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An excerpt from www.HouseOfNames.com archives copyright 2000 - 2017


Milwoyd is an Anglo-Saxon name. The name was originally given to a miller or the keeper of a mill. The surname Milwoyd is derived from the Old English word mylenweard. This name is common in the southern and western counties; elsewhere, the form Milner predominates.

Milwoyd Early Origins



The surname Milwoyd was first found in Derbyshire where they held a family seat from early times and their first records appeared on the early census rolls taken by the early Kings of Britain to determine the rate of taxation of their subjects.

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Milwoyd Spelling Variations


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Milwoyd Spelling Variations



One relatively recent invention that did much to standardize English spelling was the printing press. However, before its invention even the most literate people recorded their names according to sound rather than spelling. The spelling variations under which the name Milwoyd has appeared include Milward, Milwood and others.

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Milwoyd Early History


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Milwoyd Early History



This web page shows only a small excerpt of our Milwoyd research. Another 159 words (11 lines of text) covering the years 1430, 1502 and 1488 are included under the topic Early Milwoyd History in all our PDF Extended History products and printed products wherever possible.

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Milwoyd Early Notables (pre 1700)


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Milwoyd Early Notables (pre 1700)



Another 33 words (2 lines of text) are included under the topic Early Milwoyd Notables in all our PDF Extended History products and printed products wherever possible.

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Milwoyd In Ireland


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Milwoyd In Ireland



Some of the Milwoyd family moved to Ireland, but this topic is not covered in this excerpt. Another 33 words (2 lines of text) about their life in Ireland is included in all our PDF Extended History products and printed products wherever possible.

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The Great Migration


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The Great Migration



At this time, the shores of the New World beckoned many English families that felt that the social climate in England was oppressive and lacked opportunity for change. Thousands left England at great expense in ships that were overcrowded and full of disease. A great portion of these settlers never survived the journey and even a greater number arrived sick, starving, and without a penny. The survivors, however, were often greeted with greater opportunity than they could have experienced back home. These English settlers made significant contributions to those colonies that would eventually become the United States and Canada. An examination of early immigration records and passenger ship lists revealed that people bearing the name Milwoyd arrived in North America very early: Henry Milward, who arrived in Virginia in 1622 with his wife, child, and sister; David and James Milward settled in Boston in 1652; Thomas Milward settled in New England in 1630.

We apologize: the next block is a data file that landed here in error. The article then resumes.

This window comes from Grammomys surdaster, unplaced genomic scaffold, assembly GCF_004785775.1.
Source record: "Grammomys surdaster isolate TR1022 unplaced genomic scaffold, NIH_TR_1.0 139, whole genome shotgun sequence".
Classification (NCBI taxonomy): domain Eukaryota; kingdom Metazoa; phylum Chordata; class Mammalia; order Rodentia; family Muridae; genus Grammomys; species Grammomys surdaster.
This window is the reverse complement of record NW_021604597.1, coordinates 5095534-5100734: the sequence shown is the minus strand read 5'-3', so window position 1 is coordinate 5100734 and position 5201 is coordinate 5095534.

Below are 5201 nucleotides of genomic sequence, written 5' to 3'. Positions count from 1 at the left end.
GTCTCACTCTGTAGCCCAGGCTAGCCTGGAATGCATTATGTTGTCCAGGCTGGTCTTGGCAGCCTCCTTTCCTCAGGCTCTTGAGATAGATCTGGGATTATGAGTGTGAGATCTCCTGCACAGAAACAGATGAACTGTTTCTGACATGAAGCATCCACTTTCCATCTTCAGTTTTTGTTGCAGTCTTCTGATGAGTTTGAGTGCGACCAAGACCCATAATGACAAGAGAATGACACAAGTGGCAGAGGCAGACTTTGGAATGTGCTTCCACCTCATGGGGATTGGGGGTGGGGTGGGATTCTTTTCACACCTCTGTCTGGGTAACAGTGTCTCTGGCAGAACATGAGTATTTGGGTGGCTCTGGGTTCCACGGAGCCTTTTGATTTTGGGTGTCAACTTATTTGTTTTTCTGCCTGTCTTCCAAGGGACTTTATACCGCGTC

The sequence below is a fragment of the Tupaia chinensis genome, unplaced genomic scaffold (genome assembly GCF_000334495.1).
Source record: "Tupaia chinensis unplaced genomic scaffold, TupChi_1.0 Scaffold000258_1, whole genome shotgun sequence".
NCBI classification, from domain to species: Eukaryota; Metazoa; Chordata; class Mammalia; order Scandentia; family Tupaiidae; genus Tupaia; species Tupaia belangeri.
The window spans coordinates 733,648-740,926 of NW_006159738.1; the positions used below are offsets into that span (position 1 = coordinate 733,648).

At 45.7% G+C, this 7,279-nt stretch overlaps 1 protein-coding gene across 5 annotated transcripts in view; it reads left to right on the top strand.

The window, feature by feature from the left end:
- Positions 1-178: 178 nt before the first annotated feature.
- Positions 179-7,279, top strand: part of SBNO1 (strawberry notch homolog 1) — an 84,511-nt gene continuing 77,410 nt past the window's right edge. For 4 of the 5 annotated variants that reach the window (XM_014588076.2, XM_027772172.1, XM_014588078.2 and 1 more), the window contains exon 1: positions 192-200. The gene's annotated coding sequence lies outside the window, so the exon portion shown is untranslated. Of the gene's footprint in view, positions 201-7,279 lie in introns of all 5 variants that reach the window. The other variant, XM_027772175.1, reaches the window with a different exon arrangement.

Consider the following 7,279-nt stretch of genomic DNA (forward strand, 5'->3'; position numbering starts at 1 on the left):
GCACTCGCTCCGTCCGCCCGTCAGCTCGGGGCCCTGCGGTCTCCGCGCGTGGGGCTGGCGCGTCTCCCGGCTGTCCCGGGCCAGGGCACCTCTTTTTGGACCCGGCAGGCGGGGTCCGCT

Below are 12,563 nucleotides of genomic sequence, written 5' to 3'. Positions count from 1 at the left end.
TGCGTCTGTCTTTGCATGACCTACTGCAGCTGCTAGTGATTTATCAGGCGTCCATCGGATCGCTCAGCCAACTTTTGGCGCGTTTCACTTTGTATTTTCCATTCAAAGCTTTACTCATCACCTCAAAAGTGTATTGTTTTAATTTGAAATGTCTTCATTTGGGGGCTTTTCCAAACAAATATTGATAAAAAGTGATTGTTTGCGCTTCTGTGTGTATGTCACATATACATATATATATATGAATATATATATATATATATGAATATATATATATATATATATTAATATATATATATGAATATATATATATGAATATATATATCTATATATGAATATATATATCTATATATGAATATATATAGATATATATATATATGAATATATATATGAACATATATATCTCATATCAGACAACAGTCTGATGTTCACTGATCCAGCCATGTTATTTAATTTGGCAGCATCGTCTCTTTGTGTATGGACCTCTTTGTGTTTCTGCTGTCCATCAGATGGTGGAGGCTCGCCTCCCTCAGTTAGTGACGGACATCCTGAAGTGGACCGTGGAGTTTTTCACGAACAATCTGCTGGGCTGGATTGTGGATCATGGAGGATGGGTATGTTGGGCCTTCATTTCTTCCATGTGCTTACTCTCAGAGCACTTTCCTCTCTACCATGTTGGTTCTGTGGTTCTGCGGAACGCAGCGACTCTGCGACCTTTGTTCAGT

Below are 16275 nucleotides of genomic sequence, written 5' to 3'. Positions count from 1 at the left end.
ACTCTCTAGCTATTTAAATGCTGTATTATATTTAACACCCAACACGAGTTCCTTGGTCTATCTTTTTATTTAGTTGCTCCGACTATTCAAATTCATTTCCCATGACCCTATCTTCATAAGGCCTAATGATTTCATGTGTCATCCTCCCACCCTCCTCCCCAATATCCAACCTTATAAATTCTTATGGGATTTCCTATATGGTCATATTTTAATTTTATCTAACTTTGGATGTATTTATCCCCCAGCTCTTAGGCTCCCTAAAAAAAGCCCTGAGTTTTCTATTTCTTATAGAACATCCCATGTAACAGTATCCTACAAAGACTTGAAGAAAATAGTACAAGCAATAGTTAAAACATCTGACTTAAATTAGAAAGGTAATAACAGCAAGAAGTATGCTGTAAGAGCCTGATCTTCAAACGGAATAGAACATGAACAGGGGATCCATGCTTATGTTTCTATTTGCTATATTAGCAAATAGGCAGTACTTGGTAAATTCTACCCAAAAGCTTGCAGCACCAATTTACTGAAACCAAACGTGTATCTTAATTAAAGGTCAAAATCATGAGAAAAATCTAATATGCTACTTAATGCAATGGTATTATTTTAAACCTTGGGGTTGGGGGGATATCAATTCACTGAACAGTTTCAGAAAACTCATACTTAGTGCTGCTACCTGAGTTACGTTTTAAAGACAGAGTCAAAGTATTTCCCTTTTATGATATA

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Milwoyd Family Crest Products


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Milwoyd Family Crest Products




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See Also


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See Also




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Citations


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Citations



    Other References

    1. Skordas, Guest. Ed. The Early Settlers of Maryland an Index to Names or Immigrants Complied from Records of Land Patents 1633-1680 in the Hall of Records Annapolis, Maryland. Baltimore: Genealogical Publishing, 1968. Print.
    2. Thirsk, Joan. The Agrarian History of England and Wales. Cambridge: Cambridge University Press: 7 Volumes. Print.
    3. Burke, Sir Bernard. General Armory Of England, Scotland, Ireland and Wales. Ramsbury: Heraldry Today. Print.
    4. Bradford, William. History of Plymouth Plantation 1620-1647 Edited by Samuel Eliot Morrison 2 Volumes. New York: Russell and Russell, 1968. Print.
    5. Burke, John Bernard Ed. The Roll of Battle Abbey. Baltimore: Genealogical Publishing. Print.
    6. Burke, Sir Bernard. Genealogical and Heraldic History of the Peerage and Baronetage, The Privy Council, Knightage and Compainonage. London: Burke Publishing, 1921. Print.
    7. Zieber, Eugene. Heraldry in America. Philadelphia: Genealogical Publishing Co. Print.
    8. Cook, Chris. English Historical Facts 1603-1688. London: MacMillan, 1980. Print.
    9. Lennard, Reginald. Rural England 1086-1135 A Study of Social and Agrarian Conditions. Oxford: Clarendon Press, 1959. Print.
    10. Ingram, Rev. James. Translator Anglo-Saxon Chronicle 1823. Print.
    11. ...

    The Milwoyd Family Crest was acquired from the Houseofnames.com archives. The Milwoyd Family Crest was drawn according to heraldic standards based on published blazons. We generally include the oldest published family crest once associated with each surname.

    This page was last modified on 4 July 2013 at 14:31.

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